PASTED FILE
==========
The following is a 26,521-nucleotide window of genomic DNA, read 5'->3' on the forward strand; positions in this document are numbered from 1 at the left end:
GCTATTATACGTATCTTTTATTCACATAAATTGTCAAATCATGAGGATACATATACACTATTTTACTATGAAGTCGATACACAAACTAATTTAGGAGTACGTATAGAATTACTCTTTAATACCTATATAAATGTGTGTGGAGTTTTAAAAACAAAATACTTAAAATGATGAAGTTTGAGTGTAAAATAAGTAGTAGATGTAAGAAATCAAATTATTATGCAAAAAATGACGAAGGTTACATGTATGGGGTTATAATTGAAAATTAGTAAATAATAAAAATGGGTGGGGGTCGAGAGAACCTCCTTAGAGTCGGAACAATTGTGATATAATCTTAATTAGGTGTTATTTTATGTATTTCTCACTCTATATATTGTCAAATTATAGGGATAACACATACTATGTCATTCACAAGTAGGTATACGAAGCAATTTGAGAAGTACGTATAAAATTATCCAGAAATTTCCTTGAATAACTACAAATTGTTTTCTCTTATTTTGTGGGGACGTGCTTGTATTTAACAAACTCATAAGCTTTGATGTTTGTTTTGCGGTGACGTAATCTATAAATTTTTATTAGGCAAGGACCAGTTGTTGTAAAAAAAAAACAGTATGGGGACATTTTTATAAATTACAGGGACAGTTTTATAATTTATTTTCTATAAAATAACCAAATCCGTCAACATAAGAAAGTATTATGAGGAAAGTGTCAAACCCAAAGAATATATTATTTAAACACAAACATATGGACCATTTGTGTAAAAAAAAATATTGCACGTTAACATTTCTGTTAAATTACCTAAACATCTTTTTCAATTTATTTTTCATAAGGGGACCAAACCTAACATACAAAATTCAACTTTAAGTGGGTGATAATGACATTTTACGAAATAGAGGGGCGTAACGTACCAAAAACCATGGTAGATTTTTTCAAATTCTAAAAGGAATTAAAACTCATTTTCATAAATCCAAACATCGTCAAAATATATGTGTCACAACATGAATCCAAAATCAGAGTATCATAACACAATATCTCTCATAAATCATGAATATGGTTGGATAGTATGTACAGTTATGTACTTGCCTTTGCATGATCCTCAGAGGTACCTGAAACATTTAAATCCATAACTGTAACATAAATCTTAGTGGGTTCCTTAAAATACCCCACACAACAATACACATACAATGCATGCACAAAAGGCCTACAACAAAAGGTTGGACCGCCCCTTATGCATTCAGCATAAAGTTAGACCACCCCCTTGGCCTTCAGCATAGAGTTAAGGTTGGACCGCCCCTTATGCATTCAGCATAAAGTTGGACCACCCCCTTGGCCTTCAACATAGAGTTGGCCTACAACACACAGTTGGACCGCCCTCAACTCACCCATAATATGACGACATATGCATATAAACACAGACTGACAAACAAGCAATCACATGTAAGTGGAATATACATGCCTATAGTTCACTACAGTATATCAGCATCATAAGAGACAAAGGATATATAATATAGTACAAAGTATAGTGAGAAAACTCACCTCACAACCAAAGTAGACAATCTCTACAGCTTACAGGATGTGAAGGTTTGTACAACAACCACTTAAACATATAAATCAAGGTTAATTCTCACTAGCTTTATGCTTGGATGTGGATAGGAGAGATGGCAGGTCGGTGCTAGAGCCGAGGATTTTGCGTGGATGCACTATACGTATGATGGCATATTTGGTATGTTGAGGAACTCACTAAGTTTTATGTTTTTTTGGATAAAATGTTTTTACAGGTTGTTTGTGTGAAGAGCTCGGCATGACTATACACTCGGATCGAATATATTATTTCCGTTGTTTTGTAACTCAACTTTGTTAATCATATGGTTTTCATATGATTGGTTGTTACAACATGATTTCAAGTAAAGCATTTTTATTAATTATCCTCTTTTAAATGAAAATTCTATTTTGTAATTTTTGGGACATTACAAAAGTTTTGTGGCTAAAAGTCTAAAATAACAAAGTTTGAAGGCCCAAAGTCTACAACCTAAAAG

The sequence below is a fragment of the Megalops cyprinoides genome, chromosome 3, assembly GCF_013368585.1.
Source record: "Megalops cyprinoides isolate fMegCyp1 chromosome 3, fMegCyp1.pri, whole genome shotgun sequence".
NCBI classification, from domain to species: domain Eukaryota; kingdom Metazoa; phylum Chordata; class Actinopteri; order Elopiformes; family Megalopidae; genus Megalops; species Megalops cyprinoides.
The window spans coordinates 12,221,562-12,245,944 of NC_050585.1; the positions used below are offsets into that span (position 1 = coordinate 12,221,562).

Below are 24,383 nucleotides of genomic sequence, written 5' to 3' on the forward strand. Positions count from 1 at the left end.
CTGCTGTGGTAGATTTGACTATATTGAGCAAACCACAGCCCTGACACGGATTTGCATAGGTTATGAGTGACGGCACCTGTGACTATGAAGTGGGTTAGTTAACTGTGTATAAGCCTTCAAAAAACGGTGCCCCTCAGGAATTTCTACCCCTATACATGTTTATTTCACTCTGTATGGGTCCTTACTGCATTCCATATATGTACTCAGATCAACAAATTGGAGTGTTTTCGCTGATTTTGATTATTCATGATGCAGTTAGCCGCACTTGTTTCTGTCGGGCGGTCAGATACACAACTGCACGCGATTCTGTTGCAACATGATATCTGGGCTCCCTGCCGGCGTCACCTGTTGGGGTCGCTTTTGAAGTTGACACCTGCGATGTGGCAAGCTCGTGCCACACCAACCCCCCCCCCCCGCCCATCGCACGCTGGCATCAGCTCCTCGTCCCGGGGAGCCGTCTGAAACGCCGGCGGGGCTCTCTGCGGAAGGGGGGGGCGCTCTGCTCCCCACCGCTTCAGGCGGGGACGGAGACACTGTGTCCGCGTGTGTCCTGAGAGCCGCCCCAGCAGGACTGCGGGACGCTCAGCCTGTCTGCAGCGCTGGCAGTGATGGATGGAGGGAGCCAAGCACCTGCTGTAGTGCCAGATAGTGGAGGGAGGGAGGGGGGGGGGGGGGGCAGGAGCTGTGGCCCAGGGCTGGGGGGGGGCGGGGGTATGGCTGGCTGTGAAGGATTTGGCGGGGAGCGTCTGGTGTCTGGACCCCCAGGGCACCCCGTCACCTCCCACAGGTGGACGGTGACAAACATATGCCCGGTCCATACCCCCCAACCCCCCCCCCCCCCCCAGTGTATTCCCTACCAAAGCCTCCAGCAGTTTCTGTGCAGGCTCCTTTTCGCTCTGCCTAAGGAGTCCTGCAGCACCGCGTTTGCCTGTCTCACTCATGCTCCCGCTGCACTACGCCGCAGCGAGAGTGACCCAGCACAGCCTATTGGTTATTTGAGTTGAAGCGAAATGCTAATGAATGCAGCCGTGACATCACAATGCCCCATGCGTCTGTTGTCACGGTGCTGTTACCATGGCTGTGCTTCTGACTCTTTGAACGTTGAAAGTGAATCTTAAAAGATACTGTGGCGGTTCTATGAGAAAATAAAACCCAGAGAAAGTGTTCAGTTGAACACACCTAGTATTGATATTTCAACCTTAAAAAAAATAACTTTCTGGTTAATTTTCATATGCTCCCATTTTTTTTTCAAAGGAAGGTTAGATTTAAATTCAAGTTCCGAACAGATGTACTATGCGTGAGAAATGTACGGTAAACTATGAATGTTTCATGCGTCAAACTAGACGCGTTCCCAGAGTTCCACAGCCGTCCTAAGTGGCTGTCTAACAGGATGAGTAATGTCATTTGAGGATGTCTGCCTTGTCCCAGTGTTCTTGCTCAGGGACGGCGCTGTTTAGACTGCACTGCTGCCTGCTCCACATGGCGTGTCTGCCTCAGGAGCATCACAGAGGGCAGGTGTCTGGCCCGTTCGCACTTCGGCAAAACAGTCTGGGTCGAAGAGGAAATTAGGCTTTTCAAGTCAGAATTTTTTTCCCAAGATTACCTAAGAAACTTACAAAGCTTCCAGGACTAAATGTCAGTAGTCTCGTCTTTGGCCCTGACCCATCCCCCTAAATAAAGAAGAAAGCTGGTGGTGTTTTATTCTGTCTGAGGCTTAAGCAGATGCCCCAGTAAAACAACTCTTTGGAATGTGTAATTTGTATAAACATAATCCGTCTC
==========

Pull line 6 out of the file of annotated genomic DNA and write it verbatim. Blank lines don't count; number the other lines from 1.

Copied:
The window spans coordinates 12,221,562-12,245,944 of NC_050585.1; the positions used below are offsets into that span (position 1 = coordinate 12,221,562).